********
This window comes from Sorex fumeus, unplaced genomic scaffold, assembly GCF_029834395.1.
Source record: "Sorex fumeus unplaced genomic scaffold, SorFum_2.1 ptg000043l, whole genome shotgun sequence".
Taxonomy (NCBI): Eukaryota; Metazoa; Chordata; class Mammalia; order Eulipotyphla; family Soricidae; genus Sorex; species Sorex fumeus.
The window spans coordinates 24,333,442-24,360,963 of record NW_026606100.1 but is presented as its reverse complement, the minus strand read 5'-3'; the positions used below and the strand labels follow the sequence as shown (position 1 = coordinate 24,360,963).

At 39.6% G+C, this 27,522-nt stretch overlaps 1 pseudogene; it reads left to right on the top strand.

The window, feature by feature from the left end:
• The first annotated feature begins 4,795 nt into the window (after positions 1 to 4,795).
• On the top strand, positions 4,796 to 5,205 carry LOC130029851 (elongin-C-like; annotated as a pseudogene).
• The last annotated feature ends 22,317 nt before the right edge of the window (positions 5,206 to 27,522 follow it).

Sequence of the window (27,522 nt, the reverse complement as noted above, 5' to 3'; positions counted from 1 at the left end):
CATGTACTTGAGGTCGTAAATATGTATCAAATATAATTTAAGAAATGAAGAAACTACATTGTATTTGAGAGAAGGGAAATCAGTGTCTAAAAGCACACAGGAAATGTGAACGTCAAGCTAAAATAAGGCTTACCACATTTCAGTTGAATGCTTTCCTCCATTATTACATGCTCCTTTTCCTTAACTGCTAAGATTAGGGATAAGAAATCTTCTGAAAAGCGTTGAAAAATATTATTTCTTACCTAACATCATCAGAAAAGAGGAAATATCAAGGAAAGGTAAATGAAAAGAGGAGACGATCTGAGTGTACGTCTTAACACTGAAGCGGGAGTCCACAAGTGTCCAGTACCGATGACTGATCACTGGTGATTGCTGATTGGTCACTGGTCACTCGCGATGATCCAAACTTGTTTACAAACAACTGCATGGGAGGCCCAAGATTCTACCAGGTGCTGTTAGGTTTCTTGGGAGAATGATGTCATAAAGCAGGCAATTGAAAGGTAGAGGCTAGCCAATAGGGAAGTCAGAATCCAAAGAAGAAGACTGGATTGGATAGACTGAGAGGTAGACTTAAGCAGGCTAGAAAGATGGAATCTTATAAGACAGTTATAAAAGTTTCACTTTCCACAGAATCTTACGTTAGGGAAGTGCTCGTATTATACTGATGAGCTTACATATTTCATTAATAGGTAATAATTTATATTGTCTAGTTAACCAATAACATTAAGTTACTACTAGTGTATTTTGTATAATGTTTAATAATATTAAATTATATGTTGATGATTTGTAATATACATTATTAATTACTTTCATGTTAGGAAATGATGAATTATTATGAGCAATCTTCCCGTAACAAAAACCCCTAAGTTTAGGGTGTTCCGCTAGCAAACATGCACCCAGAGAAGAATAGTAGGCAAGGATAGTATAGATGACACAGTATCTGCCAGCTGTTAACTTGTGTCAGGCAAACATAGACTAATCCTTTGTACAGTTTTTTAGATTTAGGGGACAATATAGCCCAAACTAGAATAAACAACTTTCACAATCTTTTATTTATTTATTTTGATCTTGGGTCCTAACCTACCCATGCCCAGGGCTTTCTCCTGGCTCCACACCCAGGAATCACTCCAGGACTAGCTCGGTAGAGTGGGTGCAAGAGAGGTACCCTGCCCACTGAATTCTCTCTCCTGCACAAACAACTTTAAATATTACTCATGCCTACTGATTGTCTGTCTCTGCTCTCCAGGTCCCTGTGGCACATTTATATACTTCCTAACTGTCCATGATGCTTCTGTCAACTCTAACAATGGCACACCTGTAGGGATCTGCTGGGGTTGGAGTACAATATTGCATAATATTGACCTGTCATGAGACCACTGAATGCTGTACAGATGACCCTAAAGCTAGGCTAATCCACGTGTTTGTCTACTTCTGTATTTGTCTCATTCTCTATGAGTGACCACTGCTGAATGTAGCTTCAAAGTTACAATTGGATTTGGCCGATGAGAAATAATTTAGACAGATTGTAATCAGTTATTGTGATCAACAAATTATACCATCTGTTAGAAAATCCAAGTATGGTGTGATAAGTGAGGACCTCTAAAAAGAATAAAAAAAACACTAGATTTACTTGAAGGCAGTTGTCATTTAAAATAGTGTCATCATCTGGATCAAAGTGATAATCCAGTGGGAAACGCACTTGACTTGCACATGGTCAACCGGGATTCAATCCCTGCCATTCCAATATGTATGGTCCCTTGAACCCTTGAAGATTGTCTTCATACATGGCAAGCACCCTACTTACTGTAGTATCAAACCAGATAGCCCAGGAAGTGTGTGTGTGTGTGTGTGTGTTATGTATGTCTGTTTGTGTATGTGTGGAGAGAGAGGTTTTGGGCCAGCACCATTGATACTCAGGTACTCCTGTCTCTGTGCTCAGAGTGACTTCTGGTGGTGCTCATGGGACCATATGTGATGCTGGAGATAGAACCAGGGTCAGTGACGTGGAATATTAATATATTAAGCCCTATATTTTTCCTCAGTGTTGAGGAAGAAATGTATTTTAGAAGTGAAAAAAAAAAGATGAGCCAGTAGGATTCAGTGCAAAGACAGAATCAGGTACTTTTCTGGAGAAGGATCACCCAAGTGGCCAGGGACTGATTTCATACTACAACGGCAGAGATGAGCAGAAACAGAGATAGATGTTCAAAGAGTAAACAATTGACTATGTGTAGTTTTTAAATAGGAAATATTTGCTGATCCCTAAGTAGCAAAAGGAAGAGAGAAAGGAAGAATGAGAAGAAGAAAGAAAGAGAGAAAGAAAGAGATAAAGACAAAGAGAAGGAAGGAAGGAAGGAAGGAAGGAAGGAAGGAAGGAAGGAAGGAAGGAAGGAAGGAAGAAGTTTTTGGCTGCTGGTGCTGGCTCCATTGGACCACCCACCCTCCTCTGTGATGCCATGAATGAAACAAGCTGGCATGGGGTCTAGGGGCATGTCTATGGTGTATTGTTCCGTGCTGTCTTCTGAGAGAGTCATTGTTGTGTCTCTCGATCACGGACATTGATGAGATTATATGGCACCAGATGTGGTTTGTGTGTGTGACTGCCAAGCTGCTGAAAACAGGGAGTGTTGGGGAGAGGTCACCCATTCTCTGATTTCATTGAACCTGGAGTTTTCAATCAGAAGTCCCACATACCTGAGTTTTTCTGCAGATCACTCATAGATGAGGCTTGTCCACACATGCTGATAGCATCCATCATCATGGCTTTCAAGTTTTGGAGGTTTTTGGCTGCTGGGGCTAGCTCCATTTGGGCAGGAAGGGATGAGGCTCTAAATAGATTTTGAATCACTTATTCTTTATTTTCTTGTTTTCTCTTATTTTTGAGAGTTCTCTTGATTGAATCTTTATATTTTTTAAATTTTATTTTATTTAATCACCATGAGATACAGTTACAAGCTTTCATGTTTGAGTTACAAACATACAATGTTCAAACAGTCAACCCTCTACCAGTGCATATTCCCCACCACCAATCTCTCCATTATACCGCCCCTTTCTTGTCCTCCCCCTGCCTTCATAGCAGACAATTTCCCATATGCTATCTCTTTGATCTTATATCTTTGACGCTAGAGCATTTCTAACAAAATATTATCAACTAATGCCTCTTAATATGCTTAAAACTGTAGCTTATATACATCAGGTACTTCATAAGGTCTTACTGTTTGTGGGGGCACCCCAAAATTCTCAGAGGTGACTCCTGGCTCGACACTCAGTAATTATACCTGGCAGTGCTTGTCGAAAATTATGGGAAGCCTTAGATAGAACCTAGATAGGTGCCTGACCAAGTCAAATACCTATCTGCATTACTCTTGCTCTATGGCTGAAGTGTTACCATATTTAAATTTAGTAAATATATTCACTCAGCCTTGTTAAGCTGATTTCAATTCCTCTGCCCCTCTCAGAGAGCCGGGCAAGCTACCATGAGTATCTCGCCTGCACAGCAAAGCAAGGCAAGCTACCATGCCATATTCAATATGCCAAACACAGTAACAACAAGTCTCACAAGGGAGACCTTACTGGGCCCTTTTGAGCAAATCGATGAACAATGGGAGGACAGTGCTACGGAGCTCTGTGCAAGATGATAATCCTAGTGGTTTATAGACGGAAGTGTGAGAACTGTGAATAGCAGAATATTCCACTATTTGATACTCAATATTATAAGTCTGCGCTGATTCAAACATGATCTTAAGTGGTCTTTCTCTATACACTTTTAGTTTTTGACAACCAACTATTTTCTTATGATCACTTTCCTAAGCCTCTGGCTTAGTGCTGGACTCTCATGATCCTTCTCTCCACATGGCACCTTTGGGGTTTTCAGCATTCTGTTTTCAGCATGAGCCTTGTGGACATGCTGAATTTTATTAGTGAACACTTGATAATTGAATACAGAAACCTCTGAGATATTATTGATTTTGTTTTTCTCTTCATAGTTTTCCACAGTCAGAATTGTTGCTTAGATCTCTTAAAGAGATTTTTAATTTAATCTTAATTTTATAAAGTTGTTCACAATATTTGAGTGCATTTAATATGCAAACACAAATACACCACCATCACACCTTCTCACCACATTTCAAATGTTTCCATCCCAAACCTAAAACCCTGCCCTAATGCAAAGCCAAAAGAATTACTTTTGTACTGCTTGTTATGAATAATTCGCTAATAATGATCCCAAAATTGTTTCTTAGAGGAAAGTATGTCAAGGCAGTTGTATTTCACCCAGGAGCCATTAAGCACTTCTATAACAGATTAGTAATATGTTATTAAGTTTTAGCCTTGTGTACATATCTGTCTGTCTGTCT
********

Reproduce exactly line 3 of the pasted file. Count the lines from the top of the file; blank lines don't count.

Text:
Taxonomy (NCBI): Eukaryota; Metazoa; Chordata; class Mammalia; order Eulipotyphla; family Soricidae; genus Sorex; species Sorex fumeus.